2017-08-06 / Family

Nature Eternal Source of Solace and Hope

By RACHEL LOVEJOY
Columnist

Every morning, I get up, wander out to my desk is, turn the computer on, and decide what’s for breakfast while I wait for it to boot up. Then it's a quick check of the morning's news and the weather report. And if I'm not careful, some of what I read can, and often does, set the tone for the rest of my day. So I generally steel myself against it, because it's an awful long time from 7 a.m. to whenever I decide to go to bed to feel bad about something I can't do anything about.

Sometimes, though, just when the information begins to cast a pall over what started out as a good day, I hear it, the unmistakable almost plaintive little cry coming from just beyond my kitchen window. And there, clinging to one of the perches on the birdfeeder, talking to whomever or to whatever will listen, is Emily Dickinson's "thing with feathers that perches in the soul and sings the tune without the words and never stops at all." In this particular case, it's a goldfinch, and a male at that, resplendent in his almost fluorescent yellow summer finery that brightens even the dullest day.

Now, the goldfinch is not what you'd call a large bird. It's rather diminutive actually, measuring no more than four or five inches in length, if that. There may not be a lot to it, but what there is sometimes makes the difference between a rough start to the day and a cheerful one that engenders solace if not outright hope. It doesn't even matter either that, as with many bird species, the female is a dowdy little thing. For despite her nondescript olive-brown color, which causes her to blend in more with the landscape, she makes the same sounds as her mate and is nonetheless a welcome harbinger on an otherwise lackluster morning.

Goldfinches are not rare birds at this time of year. They're pretty much anywhere there's a feeder hanging, and how they eat is nothing short of remarkable. They grab hold of a sunflower seed with their tiny claws and hold it in place while they peck it open to get at the kernel inside. It's not just any seed either, and they spend a fair amount of time sifting through the lot, letting the undesirables fall to the ground until they find the perfect one. That's rarely a problem, though, as the squirrels, chipmunks and wild turkeys are always more than happy to clean up the mess.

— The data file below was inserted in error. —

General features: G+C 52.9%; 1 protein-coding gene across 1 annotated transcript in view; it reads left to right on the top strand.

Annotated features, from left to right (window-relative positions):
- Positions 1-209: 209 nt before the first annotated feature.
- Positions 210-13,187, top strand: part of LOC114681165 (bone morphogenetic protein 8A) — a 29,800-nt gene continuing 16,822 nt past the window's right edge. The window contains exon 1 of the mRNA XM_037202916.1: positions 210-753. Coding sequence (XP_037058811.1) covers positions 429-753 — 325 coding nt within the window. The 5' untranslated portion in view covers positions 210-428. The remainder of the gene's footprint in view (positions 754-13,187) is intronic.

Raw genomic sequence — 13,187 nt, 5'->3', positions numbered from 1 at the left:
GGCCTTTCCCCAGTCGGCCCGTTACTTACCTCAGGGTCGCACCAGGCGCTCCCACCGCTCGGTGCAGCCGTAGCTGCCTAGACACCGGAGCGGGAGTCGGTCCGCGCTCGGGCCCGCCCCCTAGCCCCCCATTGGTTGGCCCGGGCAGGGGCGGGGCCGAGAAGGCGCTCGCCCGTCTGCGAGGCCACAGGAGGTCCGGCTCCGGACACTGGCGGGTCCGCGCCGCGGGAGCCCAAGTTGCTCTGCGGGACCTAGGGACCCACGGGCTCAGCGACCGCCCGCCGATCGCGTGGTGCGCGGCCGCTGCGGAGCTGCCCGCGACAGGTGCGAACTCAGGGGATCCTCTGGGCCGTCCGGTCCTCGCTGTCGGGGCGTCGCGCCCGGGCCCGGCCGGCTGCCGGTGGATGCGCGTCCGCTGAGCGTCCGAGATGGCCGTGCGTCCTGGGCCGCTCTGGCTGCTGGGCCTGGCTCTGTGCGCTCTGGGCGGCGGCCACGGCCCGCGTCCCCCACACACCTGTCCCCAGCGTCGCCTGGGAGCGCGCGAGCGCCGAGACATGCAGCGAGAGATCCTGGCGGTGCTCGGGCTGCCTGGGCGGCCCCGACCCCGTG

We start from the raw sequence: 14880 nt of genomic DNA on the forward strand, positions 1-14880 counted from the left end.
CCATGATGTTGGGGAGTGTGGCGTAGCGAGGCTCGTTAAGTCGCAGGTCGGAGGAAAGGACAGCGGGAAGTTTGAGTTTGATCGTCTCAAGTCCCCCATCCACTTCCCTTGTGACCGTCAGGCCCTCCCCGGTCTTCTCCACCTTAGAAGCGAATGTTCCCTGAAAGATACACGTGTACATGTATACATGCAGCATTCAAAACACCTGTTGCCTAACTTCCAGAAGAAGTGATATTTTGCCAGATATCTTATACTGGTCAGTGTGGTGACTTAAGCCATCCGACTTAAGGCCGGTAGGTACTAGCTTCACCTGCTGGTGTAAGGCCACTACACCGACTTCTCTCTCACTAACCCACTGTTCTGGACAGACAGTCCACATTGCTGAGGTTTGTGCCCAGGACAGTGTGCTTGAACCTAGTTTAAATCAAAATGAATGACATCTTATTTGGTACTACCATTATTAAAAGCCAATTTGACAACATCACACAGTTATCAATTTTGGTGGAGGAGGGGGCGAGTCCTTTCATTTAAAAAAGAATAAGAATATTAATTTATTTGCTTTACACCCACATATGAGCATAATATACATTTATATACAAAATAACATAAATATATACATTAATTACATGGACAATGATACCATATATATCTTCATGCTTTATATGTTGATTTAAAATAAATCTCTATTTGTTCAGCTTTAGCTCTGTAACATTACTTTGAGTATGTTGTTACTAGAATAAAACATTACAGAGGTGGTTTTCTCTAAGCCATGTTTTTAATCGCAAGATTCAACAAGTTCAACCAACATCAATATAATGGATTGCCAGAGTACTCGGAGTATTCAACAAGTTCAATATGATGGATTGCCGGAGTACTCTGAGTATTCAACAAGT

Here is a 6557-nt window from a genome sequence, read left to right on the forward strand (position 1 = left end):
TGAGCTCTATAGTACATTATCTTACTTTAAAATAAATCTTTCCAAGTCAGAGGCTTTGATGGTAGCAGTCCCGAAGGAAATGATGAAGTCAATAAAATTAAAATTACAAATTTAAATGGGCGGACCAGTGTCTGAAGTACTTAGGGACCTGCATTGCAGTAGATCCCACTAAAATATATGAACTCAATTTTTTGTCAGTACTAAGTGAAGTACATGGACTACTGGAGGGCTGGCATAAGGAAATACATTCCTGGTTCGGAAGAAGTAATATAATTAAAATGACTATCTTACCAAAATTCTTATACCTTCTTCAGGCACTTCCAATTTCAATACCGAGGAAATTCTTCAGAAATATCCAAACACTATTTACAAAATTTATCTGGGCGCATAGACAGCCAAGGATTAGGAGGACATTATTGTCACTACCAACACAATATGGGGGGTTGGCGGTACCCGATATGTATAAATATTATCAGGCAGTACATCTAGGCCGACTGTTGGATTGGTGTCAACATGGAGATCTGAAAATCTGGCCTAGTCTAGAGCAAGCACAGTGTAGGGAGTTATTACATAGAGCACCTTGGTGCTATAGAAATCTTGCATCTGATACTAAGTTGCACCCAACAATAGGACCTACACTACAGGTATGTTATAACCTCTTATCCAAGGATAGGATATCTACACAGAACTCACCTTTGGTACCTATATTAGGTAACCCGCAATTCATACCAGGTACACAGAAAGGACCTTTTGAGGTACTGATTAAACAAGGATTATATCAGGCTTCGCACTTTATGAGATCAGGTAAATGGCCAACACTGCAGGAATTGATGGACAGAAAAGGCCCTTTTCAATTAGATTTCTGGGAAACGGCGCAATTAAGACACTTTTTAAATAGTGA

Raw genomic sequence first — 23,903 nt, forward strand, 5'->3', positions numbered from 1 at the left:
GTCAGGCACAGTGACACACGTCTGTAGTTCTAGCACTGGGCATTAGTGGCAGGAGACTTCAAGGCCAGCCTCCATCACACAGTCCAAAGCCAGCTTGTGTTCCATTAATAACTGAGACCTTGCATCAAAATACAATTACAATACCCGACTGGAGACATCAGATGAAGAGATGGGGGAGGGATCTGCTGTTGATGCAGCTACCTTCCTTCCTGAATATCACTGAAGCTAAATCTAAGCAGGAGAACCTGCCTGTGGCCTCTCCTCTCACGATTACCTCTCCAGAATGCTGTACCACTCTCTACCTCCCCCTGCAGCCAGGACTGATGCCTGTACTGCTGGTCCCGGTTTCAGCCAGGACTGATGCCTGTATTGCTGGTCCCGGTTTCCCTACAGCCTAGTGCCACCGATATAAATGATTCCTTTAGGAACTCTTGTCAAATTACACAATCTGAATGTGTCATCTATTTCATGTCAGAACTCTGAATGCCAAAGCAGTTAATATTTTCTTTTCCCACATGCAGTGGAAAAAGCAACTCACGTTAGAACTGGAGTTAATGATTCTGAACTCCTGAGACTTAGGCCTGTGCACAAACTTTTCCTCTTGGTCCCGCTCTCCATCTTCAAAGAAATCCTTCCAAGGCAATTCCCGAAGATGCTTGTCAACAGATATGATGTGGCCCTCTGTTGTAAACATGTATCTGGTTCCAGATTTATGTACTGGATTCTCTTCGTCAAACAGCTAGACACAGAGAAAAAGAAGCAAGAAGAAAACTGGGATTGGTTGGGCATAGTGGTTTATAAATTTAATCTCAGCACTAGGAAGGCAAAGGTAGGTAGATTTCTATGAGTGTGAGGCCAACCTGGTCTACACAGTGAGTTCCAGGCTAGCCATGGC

It's encouraging but not entirely surprising to see more and more people getting back into nature. From stepped-up environmental efforts to expanding the use of local green areas, it's reassuring to know that our link to our origins is still strong and its attraction still a powerful force in many lives. There is so much in nature to draw solace if not hope from, and a distinct dichotomy between the unspoiled realm and the world that human hands have shaped, all summed up quite brilliantly in the smallest of creatures. For what is hope but the constant albeit weak flame that flickers eternally in all our souls, the "thing with feathers...that kept so many warm?"

As a summer storm approaches, as the skies darken and the wind kicks up, birds speed across the lowering sky in search of shelter. And in winter, it's not unusual to see a few at a feeder, their feathers covered in snow, their bodies puffed against the cold, the lure of the food more powerful than the gale.

Goldfinch or chickadee, cardinal or sparrow, those things "with feathers" remain part and parcel of however we choose to make use of the less-trodden places. No matter where I happen to be, some species of bird is sure to be part of the experience, even if it is just the ubiquitous little house sparrow that skitters across the shopping center parking lot or the robin yanking earthworms from the lawn. None ever fails to inspire me with the hope the poet so eloquently attributes to their kind.

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